In cutting the wafer 112, the peripheral cutting edges 146 a-b of both of the rotating blades 140 a-b can be brought into contact with a surface of the wafer 112. By controlling the distance of the spindles 130 a-b from the wafer table 114, the depth of the cuts by the blades 140 a-b can be controlled. In some circumstances it may be desirable to cut only partially through the wafer 112 rather than through its entire thickness. After the partial cut has been made, the wafer 112 may be broken along the kerfs left by the blades 140 a-b.

Depending on the nature of the sensors 150, an undue amount of fluid on the outer faces 144 of the blades 140 may interfere with precise measurement of the distance to the blade outer face 144. Hence, in one embodiment, the new blades 140 a and 140 b are rotated and the distance is monitored using the sensors 150 before the blades 140 are brought into contact with a flow of water or other cooling liquid from the water lines 116 a-b.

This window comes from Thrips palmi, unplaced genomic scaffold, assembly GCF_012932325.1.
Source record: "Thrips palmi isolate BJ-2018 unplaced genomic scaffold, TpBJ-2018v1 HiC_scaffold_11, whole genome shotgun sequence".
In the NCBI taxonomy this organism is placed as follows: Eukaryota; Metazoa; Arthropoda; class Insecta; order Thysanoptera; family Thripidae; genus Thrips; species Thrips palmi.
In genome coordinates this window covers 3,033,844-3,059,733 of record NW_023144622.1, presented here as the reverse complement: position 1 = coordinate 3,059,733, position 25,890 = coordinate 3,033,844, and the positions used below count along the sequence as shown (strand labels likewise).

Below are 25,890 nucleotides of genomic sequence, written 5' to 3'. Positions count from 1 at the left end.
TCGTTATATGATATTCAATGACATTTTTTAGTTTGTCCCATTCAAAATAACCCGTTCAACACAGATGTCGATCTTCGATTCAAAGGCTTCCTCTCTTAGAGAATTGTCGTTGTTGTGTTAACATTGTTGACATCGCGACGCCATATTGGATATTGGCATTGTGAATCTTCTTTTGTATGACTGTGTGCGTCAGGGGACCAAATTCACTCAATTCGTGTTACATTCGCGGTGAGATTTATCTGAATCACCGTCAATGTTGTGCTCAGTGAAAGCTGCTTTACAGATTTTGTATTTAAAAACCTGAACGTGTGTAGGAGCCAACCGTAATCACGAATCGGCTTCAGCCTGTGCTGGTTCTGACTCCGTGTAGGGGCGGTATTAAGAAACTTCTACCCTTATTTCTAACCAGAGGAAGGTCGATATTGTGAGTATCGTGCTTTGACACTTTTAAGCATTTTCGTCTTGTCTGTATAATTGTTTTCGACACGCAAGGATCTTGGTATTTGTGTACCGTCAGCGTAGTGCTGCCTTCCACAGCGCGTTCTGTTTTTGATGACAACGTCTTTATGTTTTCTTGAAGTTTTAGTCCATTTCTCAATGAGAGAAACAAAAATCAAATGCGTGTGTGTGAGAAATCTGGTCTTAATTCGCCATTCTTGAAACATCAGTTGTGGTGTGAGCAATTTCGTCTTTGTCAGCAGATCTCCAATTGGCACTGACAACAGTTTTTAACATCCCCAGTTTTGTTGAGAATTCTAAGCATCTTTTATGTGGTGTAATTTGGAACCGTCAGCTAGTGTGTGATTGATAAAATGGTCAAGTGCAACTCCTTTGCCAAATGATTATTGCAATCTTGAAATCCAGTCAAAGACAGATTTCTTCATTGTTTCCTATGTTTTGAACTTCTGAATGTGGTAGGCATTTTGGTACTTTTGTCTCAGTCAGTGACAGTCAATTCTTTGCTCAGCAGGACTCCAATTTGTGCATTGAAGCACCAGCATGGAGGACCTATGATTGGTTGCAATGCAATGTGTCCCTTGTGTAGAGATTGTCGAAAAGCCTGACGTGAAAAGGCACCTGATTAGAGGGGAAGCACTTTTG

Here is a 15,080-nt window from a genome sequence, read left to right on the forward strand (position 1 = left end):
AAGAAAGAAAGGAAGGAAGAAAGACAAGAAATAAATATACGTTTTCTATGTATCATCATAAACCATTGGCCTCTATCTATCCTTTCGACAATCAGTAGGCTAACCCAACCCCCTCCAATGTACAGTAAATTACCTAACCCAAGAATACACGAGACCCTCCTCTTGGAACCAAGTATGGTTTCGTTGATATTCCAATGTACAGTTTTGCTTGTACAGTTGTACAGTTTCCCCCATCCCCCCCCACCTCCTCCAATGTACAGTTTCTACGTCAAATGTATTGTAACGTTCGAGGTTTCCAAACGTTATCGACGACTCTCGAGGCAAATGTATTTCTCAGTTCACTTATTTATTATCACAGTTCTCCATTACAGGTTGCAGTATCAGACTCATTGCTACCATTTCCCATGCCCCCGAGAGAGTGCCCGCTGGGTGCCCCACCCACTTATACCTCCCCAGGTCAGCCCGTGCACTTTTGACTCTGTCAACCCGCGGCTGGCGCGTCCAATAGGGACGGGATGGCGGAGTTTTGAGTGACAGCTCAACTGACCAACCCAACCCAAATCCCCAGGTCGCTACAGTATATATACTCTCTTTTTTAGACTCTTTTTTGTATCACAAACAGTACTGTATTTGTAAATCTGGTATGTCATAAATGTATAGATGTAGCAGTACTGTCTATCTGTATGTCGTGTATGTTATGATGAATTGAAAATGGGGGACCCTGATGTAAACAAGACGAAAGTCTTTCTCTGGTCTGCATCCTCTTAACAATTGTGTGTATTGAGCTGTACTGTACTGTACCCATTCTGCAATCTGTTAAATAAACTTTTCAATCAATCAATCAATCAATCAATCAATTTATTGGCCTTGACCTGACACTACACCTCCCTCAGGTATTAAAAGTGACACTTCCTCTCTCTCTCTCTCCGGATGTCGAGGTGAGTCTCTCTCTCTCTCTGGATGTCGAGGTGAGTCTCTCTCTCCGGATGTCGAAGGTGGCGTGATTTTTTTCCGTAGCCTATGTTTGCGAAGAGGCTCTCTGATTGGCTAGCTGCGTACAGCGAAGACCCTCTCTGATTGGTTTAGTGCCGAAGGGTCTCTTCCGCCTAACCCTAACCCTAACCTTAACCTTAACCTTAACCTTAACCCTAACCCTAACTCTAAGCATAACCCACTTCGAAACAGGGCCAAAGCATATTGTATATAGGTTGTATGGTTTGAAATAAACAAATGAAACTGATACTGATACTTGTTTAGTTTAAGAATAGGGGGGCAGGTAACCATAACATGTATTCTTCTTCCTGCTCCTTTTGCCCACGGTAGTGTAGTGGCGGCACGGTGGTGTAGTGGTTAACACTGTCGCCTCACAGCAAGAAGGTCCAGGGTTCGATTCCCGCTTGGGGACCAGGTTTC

It may be desirable to check the status of the blades 140 a-b from time to time to ensure that they remain properly mounted on their respective spindles 130 a-b. It may be possible to monitor the distance from each sensor 150 a-b to its associated blade 140 a-b while the blade is used to cut a wafer 112. In an embodiment of the invention, however, the processor will indicate an error and/or terminate rotation of the blades only when the blades are not cutting a wafer 112. In accordance with one specific embodiment, the spindles 130 a-b are moved away from the wafer table 114 to space the peripheral cutting edges 146 of the blades 140 from the wafer 112. The spindles 130 may be returned to the same position with respect to the wafer table 114 they occupied when the new blades 140 were installed on the spindles 130. In an alternative embodiment, the blades 140 may be mounted on their respective spindles 130 at a first elevation and the proper mounting of the blades. 140 on the spindles 130 may be confirmed before the spindles are lowered toward the wafer 112. The later confirmation that the blades 140 remain properly mounted can be performed at a different elevation, such as at a position closer to the wafer table 114. In one embodiment, the blades 140 are spaced sufficiently from the wafer table 114 and the water lines 116 to ensure that the blades are not in contact with a continuous flow of the cooling liquid. At this elevation, the spindles 130 may be rotated and the distance from each of the sensors 150 a-b to their respective blades 140 a-b can be monitored.